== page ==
Sections

Weather Forecast

Close
Advertisement

Bill would force authorities to get involved in missing persons cases quicker

Email Sign up for Breaking News Alerts
politics Worthington, 56187
Worthington Minnesota 300 11th Street / P.O. Box 639 56187

ST. PAUL - Sally Zamlen says state law slowed a search for her son, missing since April 5.

"We are seriously, seriously running out of time," she told a House committee today, urging lawmakers to pass a bill in front of them that would force police to quickly act on more missing persons cases.

Advertisement
Advertisement

The House Finance Committee unanimously approved the measure, which likely will be in front of the full House Monday. A Senate vote also is pending.

Dan Zamlen's father, Dale, said the Eveleth graduate did not fall into the river near the St. Thomas University campus, where he attended school, as many think.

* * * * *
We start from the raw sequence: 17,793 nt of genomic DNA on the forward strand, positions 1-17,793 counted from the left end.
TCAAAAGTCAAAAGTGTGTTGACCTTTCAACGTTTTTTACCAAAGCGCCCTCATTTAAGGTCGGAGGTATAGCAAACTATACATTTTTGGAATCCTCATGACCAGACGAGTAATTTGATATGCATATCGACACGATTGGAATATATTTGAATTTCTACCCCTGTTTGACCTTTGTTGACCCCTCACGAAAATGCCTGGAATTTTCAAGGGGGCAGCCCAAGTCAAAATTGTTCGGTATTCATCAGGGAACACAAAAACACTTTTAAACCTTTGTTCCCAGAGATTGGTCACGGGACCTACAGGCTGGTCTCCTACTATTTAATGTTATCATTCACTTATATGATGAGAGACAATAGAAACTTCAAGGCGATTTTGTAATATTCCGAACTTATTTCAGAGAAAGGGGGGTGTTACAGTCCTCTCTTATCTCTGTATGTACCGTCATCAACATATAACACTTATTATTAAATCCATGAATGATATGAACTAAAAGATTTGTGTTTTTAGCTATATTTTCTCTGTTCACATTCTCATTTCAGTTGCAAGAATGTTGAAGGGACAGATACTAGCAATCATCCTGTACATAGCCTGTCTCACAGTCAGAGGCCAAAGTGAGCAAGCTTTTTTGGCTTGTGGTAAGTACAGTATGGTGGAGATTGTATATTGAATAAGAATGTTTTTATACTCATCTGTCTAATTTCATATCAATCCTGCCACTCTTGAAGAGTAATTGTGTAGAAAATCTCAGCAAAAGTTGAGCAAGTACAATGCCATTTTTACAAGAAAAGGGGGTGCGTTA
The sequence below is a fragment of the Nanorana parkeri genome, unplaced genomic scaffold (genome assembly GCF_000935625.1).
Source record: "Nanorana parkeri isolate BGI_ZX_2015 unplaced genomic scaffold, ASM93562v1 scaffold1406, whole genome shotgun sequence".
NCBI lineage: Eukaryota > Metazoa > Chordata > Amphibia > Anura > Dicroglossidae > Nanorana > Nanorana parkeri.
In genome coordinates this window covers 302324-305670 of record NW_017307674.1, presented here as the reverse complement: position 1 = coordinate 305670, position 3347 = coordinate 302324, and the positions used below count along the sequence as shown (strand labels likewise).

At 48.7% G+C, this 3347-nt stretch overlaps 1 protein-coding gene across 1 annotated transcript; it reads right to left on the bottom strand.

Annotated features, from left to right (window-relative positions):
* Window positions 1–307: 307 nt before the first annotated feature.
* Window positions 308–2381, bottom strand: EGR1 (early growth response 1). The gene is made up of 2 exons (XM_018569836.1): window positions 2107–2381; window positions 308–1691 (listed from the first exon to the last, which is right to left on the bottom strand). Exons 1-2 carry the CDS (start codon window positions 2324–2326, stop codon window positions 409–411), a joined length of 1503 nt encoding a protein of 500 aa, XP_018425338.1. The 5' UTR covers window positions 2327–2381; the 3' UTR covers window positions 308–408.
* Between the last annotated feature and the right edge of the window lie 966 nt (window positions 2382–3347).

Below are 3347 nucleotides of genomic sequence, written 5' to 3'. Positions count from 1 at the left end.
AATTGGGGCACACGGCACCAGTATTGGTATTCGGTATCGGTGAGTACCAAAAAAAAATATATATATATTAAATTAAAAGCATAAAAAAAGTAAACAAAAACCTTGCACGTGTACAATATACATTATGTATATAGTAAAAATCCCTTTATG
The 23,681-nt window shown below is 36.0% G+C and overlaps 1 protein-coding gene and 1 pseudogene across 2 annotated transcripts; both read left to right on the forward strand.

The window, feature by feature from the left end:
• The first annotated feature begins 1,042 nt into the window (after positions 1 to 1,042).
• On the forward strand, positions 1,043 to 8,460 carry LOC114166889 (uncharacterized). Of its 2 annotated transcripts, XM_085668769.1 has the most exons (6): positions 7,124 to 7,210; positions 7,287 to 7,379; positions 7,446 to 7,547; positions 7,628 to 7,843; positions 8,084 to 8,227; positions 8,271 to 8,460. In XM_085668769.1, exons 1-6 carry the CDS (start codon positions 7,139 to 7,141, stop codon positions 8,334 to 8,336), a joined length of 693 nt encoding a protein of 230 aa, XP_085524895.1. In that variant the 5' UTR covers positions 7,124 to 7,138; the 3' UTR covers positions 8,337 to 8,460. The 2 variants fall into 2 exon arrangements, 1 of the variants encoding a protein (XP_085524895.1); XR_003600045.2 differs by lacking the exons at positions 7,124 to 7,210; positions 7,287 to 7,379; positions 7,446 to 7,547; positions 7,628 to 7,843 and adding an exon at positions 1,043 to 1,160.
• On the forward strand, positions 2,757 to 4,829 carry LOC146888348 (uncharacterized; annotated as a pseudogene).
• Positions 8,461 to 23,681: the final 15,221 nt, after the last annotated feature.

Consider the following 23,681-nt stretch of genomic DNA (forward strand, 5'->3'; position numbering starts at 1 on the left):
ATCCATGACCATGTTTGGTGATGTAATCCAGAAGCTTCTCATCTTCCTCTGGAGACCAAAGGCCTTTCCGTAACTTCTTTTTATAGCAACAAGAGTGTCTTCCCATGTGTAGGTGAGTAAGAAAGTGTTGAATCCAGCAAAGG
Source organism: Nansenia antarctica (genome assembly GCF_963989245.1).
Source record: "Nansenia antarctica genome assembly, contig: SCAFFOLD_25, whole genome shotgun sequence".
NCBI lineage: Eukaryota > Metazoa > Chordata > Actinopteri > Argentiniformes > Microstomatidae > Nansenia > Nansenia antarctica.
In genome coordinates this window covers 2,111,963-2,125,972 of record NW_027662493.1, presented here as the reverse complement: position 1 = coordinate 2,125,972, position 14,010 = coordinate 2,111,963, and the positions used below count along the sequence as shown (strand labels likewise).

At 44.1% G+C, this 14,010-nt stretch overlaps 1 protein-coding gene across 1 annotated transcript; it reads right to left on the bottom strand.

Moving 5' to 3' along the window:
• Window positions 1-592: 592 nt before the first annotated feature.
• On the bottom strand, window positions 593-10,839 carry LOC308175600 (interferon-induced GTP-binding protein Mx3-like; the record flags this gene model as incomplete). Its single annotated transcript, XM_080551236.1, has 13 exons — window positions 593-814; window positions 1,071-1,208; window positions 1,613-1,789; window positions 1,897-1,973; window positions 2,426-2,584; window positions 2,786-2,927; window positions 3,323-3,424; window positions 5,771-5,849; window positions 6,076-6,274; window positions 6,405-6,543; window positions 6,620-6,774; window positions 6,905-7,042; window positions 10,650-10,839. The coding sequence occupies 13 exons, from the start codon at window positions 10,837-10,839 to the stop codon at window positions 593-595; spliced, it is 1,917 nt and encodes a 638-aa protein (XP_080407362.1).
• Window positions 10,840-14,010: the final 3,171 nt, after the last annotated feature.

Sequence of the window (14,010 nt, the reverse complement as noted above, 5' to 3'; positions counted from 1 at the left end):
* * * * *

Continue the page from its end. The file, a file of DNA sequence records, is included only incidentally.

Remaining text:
"I think it is an abduction," the father said.

The student disappeared early April 5, but police said they could not start a search immediately. State law is the culprit, Sally Zamlen said, because it gives them leeway in when to begin a search because at 18 Dan Zamlen would be considered an adult and they would not be required to launch a quick search.

"Maybe he wanted his 24 hours of alone time," Sally Zamlen said was the police theory.

But that does not fit this case, she added.

"His last words were 'Oh god, oh god,'" she said of a mobile telephone call he made early Sunday.

Rep. Marty Seifert, R-Marshall, said his bill would require law enforcement officials to get to work right away. In this case, he said, police could have tracked Zamlen's iPhone immediately to establish his last known location quickly enough to launch an effective search.

"Time is of the essence," Seifert said.

Some law enforcement departments start searches right away, while others do not, Seifert said.

Advertisement
Advertisement
Advertisement